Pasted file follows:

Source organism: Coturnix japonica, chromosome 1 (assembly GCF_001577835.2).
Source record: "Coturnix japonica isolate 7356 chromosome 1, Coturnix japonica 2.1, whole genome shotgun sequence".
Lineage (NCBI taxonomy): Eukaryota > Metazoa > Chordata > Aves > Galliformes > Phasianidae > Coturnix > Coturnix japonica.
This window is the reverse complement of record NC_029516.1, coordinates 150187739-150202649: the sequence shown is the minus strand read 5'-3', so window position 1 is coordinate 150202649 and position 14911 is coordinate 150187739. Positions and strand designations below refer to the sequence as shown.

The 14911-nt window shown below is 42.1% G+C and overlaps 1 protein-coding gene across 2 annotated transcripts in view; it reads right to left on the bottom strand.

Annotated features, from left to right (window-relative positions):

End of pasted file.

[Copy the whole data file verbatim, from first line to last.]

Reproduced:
Source organism: Coturnix japonica, chromosome 1 (assembly GCF_001577835.2).
Source record: "Coturnix japonica isolate 7356 chromosome 1, Coturnix japonica 2.1, whole genome shotgun sequence".
Lineage (NCBI taxonomy): Eukaryota > Metazoa > Chordata > Aves > Galliformes > Phasianidae > Coturnix > Coturnix japonica.
This window is the reverse complement of record NC_029516.1, coordinates 150187739-150202649: the sequence shown is the minus strand read 5'-3', so window position 1 is coordinate 150202649 and position 14911 is coordinate 150187739. Positions and strand designations below refer to the sequence as shown.

The 14911-nt window shown below is 42.1% G+C and overlaps 1 protein-coding gene across 2 annotated transcripts in view; it reads right to left on the bottom strand.

Annotated features, from left to right (window-relative positions):